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U.S. Refrains From Declaring Haqqani Terrorist Group on Pakistan Concerns

By John Walcott and Viola Gienger for Bloomberg News

The Obama administration isn’t ready to declare the Haqqani group in Pakistan a “foreign terrorist organization” even after Admiral Mike Mullen, chairman of the Joint Chiefs of Staff, said the group attacked the U.S. embassy and American troops in Afghanistan.

“We are continuing to review whether to designate” the Haqqani organization, State Department spokeswoman Victoria Nuland said yesterday.
Mullen’s declaration in Senate testimony last week that Haqqani operatives acted as a “proxy” for Pakistan’s intelligence service may have further complicated the question.

Taking the first step — adding the Haqqani group to the list of terrorist organizations — would lead to demands that Pakistan be declared a state sponsor of terrorism. That would put at risk Pakistan’s cooperation as the U.S. tries to snuff out al-Qaeda’s core and other militants in the country’s tribal areas.

For now, the U.S. has designated the Haqqani network’s founder and other leaders. It has made clear to Pakistan that clamping down on the group “is job one, that we want to do it together, and that’s the conversation that we’re having now,” Nuland said.
Designating Pakistan a state sponsor of terrorism would put it in the company of only four other countries — Cuba, Iran, Sudan and Syria — and might trigger a nationalist backlash in Pakistan. It would require halting U.S. aid to Pakistan, force the U.S. to oppose World Bank loans to Pakistan, and end cooperation between the two countries in fighting terrorism and trying to stabilize Afghanistan.

Pariah State

Naming Pakistan a sponsor of terrorism “would turn it into a pariah state,” Robert Lamb, a senior fellow at the Center for Strategic and International Studies in Washington, said in a telephone interview. “That would complicate a lot of aspects of the relationship, which is complicated enough already. It’s ugly, but it’s not unsalvageable.”

The administration is under new pressure to designate the Haqqanis a terrorist organization alongside 49 others, including al-Qaeda, Lebanon’s Hezbollah, and Hamas, the Palestinian Islamist group that controls the Gaza Strip.

After Mullen testified to the Senate Armed Services Committee, Senator Dianne Feinstein, a California Democrat and chairman of the Senate Intelligence Committee, wrote Secretary of State Hillary Clinton that the Haqqani group “meets the standards for designation” as a terrorist organization. So far, said congressional officials, Clinton hasn’t responded.

Congressional Pressure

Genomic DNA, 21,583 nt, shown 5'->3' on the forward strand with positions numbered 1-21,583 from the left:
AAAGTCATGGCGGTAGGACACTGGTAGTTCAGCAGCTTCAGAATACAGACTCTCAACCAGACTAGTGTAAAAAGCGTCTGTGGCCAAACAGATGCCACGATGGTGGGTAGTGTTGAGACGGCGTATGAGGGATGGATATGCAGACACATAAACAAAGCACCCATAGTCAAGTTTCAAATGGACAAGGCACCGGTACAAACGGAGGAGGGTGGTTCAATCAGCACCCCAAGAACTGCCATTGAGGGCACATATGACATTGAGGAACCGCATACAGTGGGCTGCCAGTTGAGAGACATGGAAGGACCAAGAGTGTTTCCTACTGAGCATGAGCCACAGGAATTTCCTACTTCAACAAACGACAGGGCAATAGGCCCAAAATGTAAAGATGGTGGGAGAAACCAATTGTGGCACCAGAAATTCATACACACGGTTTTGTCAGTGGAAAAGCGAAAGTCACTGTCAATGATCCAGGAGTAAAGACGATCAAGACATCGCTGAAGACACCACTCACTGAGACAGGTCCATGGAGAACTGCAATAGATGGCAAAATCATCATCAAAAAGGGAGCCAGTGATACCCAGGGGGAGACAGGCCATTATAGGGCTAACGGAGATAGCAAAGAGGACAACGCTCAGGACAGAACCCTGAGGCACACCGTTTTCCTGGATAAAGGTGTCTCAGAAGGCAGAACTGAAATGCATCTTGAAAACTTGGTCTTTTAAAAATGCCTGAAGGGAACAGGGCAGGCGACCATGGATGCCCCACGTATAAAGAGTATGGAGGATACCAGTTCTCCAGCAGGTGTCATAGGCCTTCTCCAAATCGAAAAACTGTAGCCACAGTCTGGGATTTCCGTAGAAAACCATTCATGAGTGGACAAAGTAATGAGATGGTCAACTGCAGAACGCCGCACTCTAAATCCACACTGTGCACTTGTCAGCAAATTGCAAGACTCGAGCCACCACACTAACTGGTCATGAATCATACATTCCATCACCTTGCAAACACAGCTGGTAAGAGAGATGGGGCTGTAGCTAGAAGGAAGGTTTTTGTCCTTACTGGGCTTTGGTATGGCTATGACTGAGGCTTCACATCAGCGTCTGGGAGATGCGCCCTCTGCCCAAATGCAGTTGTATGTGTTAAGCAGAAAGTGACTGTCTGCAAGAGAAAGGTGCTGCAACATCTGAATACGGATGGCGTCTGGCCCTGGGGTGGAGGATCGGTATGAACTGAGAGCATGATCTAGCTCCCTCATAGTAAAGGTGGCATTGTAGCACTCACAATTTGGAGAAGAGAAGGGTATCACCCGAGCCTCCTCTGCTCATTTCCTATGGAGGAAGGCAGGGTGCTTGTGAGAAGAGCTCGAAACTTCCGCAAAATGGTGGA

“I think there’s going to be increasing congressional pressure on them to list the Haqqani network as a foreign terrorist organization,” said Lisa Curtis, a former CIA analyst and now a senior research fellow at the Heritage Foundation policy group in Washington.
“If we know that the Haqqani network is behind these major attacks on U.S. interests and we fail to confront them, that is a signal of weakness and it simply invites more attacks,” she said.

Nuland and other administration and military officials signaled a reluctance to sanction Pakistan.
Pentagon Press Secretary George Little said yesterday that the U.S. wants to “maintain a relationship with Pakistan that’s grounded in common interests, to include going after terrorists that threaten both countries.”
“There are differences from time to time,” Little told reporters at the Pentagon. “Those differences have been made public, and we continue to discuss those differences in private. We look forward to working with the Pakistanis to try to resolve them.”

Stretched Thin

Pakistani military officials told reporters in Islamabad on Sept. 25 that they had decided not to take action against the Haqqani group because their forces are stretched too thin.

If tensions escalated, Pakistan might again, as it did in a previous diplomatic confrontation, cut supply lines to U.S., NATO and Afghan forces in Afghanistan from its port city of Karachi. Alternative land or air routes are more costly and difficult.
The Pakistanis, said two U.S. intelligence officials, also might abandon secret agreements that permit unmanned U.S. drones to collect intelligence and attack targets in designated areas of Pakistan.

The U.S. already is restricted from operating over the Haqqanis’ suspected base in North Waziristan or the border city of Quetta, home to the main Afghan Taliban group. They also might expel some or all of the classified number of U.S. intelligence officers and special operations forces who are training Pakistani troops and helping target drone attacks, the officials said.

ISI Role

Designating the Haqqani network a terrorist organization would do little to stop the group, said Curtis of the Heritage Foundation. The Haqqanis, she said, probably still would be able to garner financial support from their allies in the Persian Gulf region and backing from the Pakistan spy agency, the Directorate of Inter-Services Intelligence, known as ISI.
A U.S. designation of the Haqqanis isn’t likely to change Pakistani policy either, said Christine Fair, a Pakistan expert at Georgetown University in Washington.